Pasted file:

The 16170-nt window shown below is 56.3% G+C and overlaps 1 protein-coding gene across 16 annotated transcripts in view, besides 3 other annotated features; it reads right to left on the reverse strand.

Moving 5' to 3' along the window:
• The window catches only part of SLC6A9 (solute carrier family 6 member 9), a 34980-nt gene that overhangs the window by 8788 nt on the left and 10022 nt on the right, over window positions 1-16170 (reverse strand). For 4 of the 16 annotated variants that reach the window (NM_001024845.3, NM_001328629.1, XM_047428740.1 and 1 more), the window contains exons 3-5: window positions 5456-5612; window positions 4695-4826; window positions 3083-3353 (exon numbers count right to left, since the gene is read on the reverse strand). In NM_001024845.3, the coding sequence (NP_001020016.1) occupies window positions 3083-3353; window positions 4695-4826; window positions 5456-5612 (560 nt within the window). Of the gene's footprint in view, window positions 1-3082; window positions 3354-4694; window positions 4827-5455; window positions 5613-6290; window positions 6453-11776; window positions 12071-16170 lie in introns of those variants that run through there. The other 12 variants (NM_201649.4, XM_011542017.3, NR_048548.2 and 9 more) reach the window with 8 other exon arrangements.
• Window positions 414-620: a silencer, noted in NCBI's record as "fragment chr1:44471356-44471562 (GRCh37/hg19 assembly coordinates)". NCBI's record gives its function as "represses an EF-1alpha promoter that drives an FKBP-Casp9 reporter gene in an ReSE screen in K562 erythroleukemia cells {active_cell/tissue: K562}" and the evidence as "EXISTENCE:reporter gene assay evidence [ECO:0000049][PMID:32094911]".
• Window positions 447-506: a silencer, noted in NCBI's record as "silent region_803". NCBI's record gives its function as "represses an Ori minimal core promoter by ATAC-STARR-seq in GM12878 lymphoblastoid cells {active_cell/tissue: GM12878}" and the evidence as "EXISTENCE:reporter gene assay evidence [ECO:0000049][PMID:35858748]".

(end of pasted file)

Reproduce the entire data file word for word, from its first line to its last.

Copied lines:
The 16170-nt window shown below is 56.3% G+C and overlaps 1 protein-coding gene across 16 annotated transcripts in view, besides 3 other annotated features; it reads right to left on the reverse strand.

Moving 5' to 3' along the window:
• The window catches only part of SLC6A9 (solute carrier family 6 member 9), a 34980-nt gene that overhangs the window by 8788 nt on the left and 10022 nt on the right, over window positions 1-16170 (reverse strand). For 4 of the 16 annotated variants that reach the window (NM_001024845.3, NM_001328629.1, XM_047428740.1 and 1 more), the window contains exons 3-5: window positions 5456-5612; window positions 4695-4826; window positions 3083-3353 (exon numbers count right to left, since the gene is read on the reverse strand). In NM_001024845.3, the coding sequence (NP_001020016.1) occupies window positions 3083-3353; window positions 4695-4826; window positions 5456-5612 (560 nt within the window). Of the gene's footprint in view, window positions 1-3082; window positions 3354-4694; window positions 4827-5455; window positions 5613-6290; window positions 6453-11776; window positions 12071-16170 lie in introns of those variants that run through there. The other 12 variants (NM_201649.4, XM_011542017.3, NR_048548.2 and 9 more) reach the window with 8 other exon arrangements.
• Window positions 414-620: a silencer, noted in NCBI's record as "fragment chr1:44471356-44471562 (GRCh37/hg19 assembly coordinates)". NCBI's record gives its function as "represses an EF-1alpha promoter that drives an FKBP-Casp9 reporter gene in an ReSE screen in K562 erythroleukemia cells {active_cell/tissue: K562}" and the evidence as "EXISTENCE:reporter gene assay evidence [ECO:0000049][PMID:32094911]".
• Window positions 447-506: a silencer, noted in NCBI's record as "silent region_803". NCBI's record gives its function as "represses an Ori minimal core promoter by ATAC-STARR-seq in GM12878 lymphoblastoid cells {active_cell/tissue: GM12878}" and the evidence as "EXISTENCE:reporter gene assay evidence [ECO:0000049][PMID:35858748]".